Considerations in Commercial Leases

When seeking to rent commercial space for your business, it is important that your lease terms are given careful consideration. A lease, unlike a contract of sale that essentially terminates at closing, lives on for the entire term. During the term of the lease, many things can change, and it is important to seek the most flexible terms available.

A few key points are listed below:

Premises. Consider whether the space under consideration properly serves the business purpose in not just the short term but in the longer term as well. Might you need additional space in the not so distant future? There may be an opportunity to negotiate an expansion option (or if less space needed, a potential give-back of a portion of the space) that should be explored.

Use. It is important to secure confirmation that the intended use is consistent with local zoning and the certificate of occupancy for the building. Tenants should try to make the permitted use as broad as possible (e.g. any lawful use). Landlords are generally interested in keeping the permitted use quite narrow for a variety of reasons.

Delivery. The space should be delivered with all building systems in good working order and the space free of hazardous materials. The lease should be clear with respect to the condition of the space upon delivery of possession. Consideration should be given with respect to the timing of delivery as it may impact the business plan. An outside delivery date is generally an important point.

Term. The term of the lease can be a double-edged sword for a tenant. A tenant will want to have an initial term that justifies its original investment in readying the space and offers the security of not having to undertake another move too soon. However, if there is a prospect that the business may not work out or may grow beyond the space, a tenant may not want to be obligated for a longer term. A tenant may seek an initial term with one or more options to extend the lease term. A long term lease generally works well with landlords (provided that the rent is right) as it works well when the landlord seeks financing on the building. However, landlords are frequently amenable to extension options.

Base Rent/Additional Rent. Tenants should consider whether the rent under consideration is in keeping with the market – including monthly rent and the amount of abated rent. Aside from the initial base rent, there are likely to be escalations over the term which may be structured in a variety of ways. Care should be taken to closely review the definition of operating costs or common area maintenance charges (i.e. CAM charges) if they are passed on to the tenant. If the tenant is to be responsible for real estate taxes, it would behoove a tenant to limit its exposure to only increases over a base year. Oftentimes a tenant can negotiate for an audit right should there be any question with respect to how such sums were calculated.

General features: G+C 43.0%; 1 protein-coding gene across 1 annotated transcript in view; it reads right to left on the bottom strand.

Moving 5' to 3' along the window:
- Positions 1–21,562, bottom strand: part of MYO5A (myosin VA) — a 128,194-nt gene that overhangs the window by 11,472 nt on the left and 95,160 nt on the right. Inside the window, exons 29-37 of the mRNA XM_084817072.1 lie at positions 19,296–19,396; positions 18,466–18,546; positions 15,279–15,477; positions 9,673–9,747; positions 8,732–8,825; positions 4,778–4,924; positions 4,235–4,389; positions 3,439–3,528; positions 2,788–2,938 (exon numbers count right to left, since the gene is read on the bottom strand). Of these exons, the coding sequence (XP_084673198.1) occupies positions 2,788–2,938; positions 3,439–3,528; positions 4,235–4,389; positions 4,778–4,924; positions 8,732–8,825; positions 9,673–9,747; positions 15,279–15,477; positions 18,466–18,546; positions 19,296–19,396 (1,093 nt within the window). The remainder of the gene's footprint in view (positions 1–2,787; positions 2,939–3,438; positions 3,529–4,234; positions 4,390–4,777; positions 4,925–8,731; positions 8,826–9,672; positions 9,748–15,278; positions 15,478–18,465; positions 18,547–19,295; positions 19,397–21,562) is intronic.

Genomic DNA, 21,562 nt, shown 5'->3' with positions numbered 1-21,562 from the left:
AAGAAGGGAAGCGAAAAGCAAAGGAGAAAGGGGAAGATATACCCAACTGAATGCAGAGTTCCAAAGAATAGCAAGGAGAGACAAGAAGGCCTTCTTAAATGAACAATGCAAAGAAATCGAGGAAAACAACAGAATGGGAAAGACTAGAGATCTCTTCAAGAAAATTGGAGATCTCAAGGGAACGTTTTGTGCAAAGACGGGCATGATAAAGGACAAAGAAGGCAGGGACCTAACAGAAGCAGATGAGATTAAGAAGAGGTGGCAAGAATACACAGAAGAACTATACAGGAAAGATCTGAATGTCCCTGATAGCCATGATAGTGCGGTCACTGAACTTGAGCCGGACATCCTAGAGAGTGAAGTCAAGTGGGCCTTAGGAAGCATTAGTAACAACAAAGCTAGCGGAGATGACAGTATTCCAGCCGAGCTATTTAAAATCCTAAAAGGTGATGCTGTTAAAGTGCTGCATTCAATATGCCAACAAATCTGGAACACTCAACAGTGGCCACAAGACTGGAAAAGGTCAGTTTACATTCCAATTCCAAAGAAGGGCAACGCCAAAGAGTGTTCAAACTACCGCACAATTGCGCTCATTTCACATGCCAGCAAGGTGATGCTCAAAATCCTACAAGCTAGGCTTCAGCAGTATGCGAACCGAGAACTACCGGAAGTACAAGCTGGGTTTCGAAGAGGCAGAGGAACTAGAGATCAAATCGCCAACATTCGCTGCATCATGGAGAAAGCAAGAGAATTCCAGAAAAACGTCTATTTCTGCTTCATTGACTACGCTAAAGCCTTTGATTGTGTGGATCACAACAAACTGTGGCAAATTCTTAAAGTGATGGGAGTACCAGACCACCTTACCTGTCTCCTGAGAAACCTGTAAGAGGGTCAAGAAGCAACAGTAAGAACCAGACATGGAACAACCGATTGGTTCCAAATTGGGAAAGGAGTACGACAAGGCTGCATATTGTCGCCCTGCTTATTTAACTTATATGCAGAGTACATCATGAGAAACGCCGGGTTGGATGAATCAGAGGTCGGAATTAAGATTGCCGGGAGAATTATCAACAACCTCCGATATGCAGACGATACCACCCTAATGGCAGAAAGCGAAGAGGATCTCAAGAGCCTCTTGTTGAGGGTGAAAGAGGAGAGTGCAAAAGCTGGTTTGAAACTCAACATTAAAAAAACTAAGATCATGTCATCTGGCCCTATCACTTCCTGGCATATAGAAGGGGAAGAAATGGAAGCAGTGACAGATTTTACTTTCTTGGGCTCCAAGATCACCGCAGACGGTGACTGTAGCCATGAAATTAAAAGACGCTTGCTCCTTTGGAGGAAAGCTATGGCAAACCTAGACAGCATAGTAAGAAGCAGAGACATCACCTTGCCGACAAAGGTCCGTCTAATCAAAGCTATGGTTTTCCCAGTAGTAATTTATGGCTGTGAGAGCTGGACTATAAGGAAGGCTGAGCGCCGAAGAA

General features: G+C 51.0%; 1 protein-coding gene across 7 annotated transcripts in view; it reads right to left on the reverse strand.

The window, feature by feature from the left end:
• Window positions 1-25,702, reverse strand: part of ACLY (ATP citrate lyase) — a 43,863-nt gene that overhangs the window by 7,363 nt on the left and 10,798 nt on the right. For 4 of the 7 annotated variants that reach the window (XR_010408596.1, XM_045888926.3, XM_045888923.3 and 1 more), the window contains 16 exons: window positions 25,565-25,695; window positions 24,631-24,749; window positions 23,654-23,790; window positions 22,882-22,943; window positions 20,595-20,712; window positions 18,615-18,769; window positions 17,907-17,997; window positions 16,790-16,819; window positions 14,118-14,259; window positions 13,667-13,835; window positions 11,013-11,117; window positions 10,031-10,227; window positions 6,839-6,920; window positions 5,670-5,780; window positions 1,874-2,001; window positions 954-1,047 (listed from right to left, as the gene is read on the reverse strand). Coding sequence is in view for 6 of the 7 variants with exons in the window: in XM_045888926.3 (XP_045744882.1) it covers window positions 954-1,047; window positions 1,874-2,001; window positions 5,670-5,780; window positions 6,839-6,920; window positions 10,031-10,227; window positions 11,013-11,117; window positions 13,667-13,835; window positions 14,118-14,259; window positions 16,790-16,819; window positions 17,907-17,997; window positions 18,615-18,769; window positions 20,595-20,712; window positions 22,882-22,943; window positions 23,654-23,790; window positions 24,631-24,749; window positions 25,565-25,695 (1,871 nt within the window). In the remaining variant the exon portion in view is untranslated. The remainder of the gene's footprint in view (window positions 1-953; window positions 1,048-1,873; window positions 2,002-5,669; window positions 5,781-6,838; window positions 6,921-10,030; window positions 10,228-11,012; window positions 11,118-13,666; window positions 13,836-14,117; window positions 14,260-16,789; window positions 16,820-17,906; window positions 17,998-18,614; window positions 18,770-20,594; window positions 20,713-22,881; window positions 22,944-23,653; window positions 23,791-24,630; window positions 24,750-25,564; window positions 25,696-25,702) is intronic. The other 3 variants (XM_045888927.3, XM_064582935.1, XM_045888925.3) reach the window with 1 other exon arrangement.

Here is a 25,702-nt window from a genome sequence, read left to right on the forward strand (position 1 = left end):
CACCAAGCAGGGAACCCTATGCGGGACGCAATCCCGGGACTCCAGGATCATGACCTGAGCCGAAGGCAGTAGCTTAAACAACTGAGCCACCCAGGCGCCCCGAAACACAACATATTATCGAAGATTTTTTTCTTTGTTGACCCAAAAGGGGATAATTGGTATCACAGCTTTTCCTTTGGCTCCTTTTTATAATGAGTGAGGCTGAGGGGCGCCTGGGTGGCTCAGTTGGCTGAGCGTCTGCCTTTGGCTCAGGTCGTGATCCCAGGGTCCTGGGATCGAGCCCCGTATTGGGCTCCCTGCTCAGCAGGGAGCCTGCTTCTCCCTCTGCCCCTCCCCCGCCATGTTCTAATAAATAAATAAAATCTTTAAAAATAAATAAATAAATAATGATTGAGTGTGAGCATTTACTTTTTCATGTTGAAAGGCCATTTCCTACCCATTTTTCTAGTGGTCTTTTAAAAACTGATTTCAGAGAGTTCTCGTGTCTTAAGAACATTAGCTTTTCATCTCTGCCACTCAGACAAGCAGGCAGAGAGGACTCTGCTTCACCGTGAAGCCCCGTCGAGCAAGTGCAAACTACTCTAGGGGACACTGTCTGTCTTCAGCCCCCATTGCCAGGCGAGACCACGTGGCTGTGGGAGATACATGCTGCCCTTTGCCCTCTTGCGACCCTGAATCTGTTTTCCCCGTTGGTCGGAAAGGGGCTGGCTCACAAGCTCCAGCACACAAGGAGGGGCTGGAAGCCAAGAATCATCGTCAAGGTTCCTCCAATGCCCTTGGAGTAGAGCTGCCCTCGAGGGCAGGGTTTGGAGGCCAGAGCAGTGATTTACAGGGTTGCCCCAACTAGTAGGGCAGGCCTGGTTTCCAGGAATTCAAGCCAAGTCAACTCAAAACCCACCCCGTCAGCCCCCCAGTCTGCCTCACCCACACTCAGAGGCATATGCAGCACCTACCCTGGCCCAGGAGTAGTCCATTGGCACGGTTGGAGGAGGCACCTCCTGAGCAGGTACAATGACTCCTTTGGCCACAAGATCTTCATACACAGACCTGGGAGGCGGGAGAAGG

Maintenance and Repairs. The lease should clearly delineate the respective obligations of landlords and tenants. Landlords are typically responsible for the building envelope and the building systems and the tenant responsible for its space and systems serving only that space. Under certain circumstances, a tenant may be able to negotiate for “self-help” should the landlord not under necessary repairs in a timely manner.

Default. Tenants should request cure periods and no acceleration of rent, unless over fair market value. Landlords should also be required to mitigate damages.

Assignment and Subleasing. There are many reasons why a tenant may seek to assign its lease or sublet its space. Consent of landlords is fairly standard, but the terms governing such matters should be clearly set forth, and a landlord’s consent should not be unreasonably withheld conditioned or delayed. Carveouts of consent requirements should be considered for potential sale of a business or a merger.

Security/Guaranties. The amount of security deposit sometimes goes hand in hand with the creditworthiness of the tenant and of any guarantor. If the cash (or line of credit) security is significant, thought should be given about having landlord refund a portion of the security deposit over time (provided tenant does not experience a default). Guaranties can be full or they can be limited, or a “good guy” guaranty which essentially provides that the guarantor will be off the hook provided that it provides ample advance notice and pays all rent arrears as of the date of surrender. Guaranties must be carefully reviewed.

The foregoing are just a few considerations when reviewing a commercial lease. Depending upon the type of use, the location and other factors, there will be material issues to address in an effort to protect the parties to a lease.

If you have questions about a commercial lease or any other real estate matters, please feel free to contact Stephen O’Connell or Tracey Daniels at 914-750-4160.

This brochure may constitute attorney advertising. It is not intended to provide legal advice. Receipt of this brochure does not create an attorney-client relationship with Daniels O’Connell PC.

Leave a Comment